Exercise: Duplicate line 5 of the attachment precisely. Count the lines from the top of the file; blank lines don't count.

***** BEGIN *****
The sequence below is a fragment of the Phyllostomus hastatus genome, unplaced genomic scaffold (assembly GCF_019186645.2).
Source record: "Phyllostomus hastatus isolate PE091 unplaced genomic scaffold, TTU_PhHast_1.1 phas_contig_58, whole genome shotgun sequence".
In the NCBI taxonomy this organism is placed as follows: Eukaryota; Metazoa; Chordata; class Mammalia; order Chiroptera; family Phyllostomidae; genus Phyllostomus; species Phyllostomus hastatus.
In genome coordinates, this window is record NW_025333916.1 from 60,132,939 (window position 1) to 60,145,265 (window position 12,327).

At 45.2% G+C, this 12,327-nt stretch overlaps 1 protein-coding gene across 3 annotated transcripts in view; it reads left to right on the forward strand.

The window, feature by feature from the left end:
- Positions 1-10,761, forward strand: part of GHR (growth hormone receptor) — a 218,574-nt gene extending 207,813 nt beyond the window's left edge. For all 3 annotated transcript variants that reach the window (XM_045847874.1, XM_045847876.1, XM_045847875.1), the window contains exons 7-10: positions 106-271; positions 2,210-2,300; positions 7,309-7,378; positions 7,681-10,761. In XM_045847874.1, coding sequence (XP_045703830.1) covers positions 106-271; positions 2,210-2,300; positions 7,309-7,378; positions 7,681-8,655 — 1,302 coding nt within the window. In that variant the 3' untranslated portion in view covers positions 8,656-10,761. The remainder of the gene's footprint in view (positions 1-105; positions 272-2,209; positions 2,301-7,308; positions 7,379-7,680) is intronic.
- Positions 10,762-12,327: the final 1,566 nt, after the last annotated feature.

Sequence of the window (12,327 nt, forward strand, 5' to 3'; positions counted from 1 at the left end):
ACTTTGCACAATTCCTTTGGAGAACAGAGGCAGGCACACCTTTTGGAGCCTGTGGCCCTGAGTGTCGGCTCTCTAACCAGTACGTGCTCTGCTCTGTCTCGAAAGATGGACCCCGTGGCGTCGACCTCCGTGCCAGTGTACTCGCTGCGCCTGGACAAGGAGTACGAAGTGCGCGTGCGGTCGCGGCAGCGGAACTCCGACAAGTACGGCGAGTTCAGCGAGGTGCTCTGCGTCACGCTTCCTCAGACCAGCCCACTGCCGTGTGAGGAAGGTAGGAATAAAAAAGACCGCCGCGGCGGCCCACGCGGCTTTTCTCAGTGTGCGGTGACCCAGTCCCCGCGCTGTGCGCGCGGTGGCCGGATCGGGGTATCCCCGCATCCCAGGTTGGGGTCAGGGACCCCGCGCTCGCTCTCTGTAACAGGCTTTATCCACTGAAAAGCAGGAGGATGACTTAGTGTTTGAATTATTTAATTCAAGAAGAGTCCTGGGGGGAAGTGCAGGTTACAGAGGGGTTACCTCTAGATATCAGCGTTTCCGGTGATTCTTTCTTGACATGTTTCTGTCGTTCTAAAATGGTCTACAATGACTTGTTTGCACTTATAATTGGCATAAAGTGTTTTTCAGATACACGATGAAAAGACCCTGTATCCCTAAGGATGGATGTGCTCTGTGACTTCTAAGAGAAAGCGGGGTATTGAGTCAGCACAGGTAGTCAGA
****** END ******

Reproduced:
At 45.2% G+C, this 12,327-nt stretch overlaps 1 protein-coding gene across 3 annotated transcripts in view; it reads left to right on the forward strand.